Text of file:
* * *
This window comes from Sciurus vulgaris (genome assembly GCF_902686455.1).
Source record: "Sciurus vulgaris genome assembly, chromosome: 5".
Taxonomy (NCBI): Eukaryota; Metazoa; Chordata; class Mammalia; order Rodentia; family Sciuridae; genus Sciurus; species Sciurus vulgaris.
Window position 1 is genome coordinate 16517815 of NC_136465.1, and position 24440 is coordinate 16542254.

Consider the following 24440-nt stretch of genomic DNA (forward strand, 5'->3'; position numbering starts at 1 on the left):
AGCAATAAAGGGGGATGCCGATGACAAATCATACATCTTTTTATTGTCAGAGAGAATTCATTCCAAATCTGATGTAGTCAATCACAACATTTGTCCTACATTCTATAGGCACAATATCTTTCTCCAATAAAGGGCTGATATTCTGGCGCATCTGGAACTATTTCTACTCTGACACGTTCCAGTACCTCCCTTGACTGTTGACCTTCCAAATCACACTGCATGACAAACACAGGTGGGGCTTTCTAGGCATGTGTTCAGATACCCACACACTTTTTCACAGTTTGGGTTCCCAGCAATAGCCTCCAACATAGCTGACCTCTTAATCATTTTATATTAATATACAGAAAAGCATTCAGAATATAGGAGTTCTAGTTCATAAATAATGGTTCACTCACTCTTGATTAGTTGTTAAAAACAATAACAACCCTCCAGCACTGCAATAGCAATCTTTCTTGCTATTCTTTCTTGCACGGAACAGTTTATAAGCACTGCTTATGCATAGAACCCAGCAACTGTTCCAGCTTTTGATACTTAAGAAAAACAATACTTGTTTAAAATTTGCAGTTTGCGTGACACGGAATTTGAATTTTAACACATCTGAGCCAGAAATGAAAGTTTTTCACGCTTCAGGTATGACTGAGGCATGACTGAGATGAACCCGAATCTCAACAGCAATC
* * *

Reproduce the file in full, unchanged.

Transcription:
This window comes from Sciurus vulgaris (genome assembly GCF_902686455.1).
Source record: "Sciurus vulgaris genome assembly, chromosome: 5".
Taxonomy (NCBI): Eukaryota; Metazoa; Chordata; class Mammalia; order Rodentia; family Sciuridae; genus Sciurus; species Sciurus vulgaris.
Window position 1 is genome coordinate 16517815 of NC_136465.1, and position 24440 is coordinate 16542254.

Consider the following 24440-nt stretch of genomic DNA (forward strand, 5'->3'; position numbering starts at 1 on the left):
AGCAATAAAGGGGGATGCCGATGACAAATCATACATCTTTTTATTGTCAGAGAGAATTCATTCCAAATCTGATGTAGTCAATCACAACATTTGTCCTACATTCTATAGGCACAATATCTTTCTCCAATAAAGGGCTGATATTCTGGCGCATCTGGAACTATTTCTACTCTGACACGTTCCAGTACCTCCCTTGACTGTTGACCTTCCAAATCACACTGCATGACAAACACAGGTGGGGCTTTCTAGGCATGTGTTCAGATACCCACACACTTTTTCACAGTTTGGGTTCCCAGCAATAGCCTCCAACATAGCTGACCTCTTAATCATTTTATATTAATATACAGAAAAGCATTCAGAATATAGGAGTTCTAGTTCATAAATAATGGTTCACTCACTCTTGATTAGTTGTTAAAAACAATAACAACCCTCCAGCACTGCAATAGCAATCTTTCTTGCTATTCTTTCTTGCACGGAACAGTTTATAAGCACTGCTTATGCATAGAACCCAGCAACTGTTCCAGCTTTTGATACTTAAGAAAAACAATACTTGTTTAAAATTTGCAGTTTGCGTGACACGGAATTTGAATTTTAACACATCTGAGCCAGAAATGAAAGTTTTTCACGCTTCAGGTATGACTGAGGCATGACTGAGATGAACCCGAATCTCAACAGCAATC